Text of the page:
BrewZilla User Guide


BrewZilla User Guide


The Brewzilla formerly known as the Robobrew has become a hugely popular product with great features at a great price.  This page is to serve as a practical guide to using it.  The manufacturer's manual can be found at this link and mainly is centered around the V3.1.1 , 35l 110v unit being used in the United States.  If you looking to buy one go here, if you have questions that are not addressed on the product page or here please email us at info@morebeer.com.  


Getting Started On The BrewZilla

(What we did)


  1. Assemble and clean

    • Assembly is pretty easy per the instructions

    • Rinse with water then do a PBW soak/wipe off and rinse again

      • Pro tip put on the return arm to clean pump and arm (see below)

  2. Change Temperature from C to F

    • When Plugged in Hit Power button to turn on

    • Hold down Temp till it beeps (about 3 full seconds)

  3. With some water in it we practiced

    • Manual mode (default mode) SEE CONTROL PANEL IMAGE BELOW

      • Running the pump (with the return arm on)

      • Ramping up temp 

        • Press Temp - should have blinking number

        • Press + to go up 

        • Press - to go down

          • Pro tip, press and hold to go fast

    1. Press Temp and then Play/Pause button to start it

      • To turn on heating there are 2 rockers 500w and 1000w

      • With the recirc arm (with included silicon tubing on it) we turned on the pump and tested that as well as got familiar with the ball valve for flow control to see what rates we would be recirculating the mash at.

    2. Practiced programmed modes 

      • For a Delayed Start (heating for next day)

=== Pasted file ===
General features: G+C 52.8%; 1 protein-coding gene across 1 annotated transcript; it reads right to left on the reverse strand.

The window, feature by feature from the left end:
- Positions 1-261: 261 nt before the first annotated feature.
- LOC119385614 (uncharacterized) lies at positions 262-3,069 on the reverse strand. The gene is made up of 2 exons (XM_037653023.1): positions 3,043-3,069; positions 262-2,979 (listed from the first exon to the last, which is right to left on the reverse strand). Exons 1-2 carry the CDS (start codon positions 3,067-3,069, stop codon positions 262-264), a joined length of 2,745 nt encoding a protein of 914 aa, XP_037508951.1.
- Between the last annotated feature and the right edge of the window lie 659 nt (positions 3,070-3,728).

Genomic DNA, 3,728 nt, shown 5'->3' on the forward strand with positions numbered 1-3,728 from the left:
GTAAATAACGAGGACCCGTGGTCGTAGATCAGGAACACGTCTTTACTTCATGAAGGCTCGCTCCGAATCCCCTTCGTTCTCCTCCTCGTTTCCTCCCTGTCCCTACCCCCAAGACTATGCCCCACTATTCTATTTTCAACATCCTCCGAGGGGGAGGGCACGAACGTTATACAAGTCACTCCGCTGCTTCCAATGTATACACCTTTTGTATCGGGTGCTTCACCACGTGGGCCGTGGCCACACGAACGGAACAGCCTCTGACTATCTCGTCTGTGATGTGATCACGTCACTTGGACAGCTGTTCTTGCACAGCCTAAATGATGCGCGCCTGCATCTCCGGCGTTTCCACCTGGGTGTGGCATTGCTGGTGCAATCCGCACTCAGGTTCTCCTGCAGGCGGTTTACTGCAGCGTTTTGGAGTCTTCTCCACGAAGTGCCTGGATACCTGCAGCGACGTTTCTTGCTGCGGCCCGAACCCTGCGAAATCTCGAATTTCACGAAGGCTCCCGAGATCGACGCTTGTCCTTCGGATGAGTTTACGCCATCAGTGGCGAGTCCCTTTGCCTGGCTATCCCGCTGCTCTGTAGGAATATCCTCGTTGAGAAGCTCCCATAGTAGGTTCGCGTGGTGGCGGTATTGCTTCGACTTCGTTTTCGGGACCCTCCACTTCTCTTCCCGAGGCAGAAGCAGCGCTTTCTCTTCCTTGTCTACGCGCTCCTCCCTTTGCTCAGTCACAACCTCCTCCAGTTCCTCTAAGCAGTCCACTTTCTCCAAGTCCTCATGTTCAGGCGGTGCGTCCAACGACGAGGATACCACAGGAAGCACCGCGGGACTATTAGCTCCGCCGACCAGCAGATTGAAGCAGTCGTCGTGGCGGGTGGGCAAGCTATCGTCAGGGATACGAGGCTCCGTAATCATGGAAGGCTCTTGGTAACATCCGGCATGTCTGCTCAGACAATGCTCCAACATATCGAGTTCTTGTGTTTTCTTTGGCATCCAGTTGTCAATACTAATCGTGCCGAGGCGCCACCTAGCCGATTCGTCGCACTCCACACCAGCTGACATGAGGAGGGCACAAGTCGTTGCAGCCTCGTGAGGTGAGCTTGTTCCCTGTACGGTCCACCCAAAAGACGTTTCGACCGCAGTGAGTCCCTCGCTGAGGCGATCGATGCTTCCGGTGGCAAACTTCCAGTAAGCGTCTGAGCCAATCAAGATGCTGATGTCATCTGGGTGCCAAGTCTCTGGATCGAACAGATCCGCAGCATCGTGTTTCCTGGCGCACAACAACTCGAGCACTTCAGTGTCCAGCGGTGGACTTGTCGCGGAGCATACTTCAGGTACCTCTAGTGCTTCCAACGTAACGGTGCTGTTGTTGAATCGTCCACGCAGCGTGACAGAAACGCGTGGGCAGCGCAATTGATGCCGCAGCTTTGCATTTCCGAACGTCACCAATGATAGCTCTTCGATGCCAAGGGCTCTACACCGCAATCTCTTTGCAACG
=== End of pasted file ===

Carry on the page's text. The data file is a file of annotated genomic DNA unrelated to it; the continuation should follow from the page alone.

• Press Auto (it should be on S1 on top let of screen)

        • Press temp (set +/-) to ambient or less (this is what it trys to go for when waiting so make sure its low)

        • Press Time (set holding + past 30 seconds to get to hours for x (lets use 10) hours to delay not heating)

        • Press Auto, put it on S2, Press Temp set for your Strike temp (typically 10f over mash), Press Time set for a few hours (we do 2hrs)

        • Turn on both heating elements 

        • Press Play (this case it will hold temp for 10 hours and then heat for 2 hours to our strike temp)

      • For Step mashes 3.1.1 version

        • Set you S1 / S2, etc... Time and Temp  and steps you don’t want just set a time of 0:00 and it will skip

        • Press play, it will heat to S1 temp and then hold that time, then heat to S2 temp and hold that time set, etc....

        • It will beep at the end

BrewZilla Control Panel

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Brewing On The BrewZilla

(How we prepaired for our Batch)


We brewed a Soulless Hop Pale Ale


First things first get Water setup and heating 

When cleaning it we figured out there is approximately just under 2 gallons of dead space below the bottom screen of the mash screen in malt pipe.  On our batch we wanted to do a sparging technique we were used to and have a digiboil to heat extra water in so we did that and did our water calculations as follows.  However if you want you can do either a BIAB method or Batch sparging.

  • We wanted a 1.3 quarts of water per lb of grain ratio

    • 13.5lb grains x 1.3= 17.55 quarts divided by 4 to get 4.4 gallons of water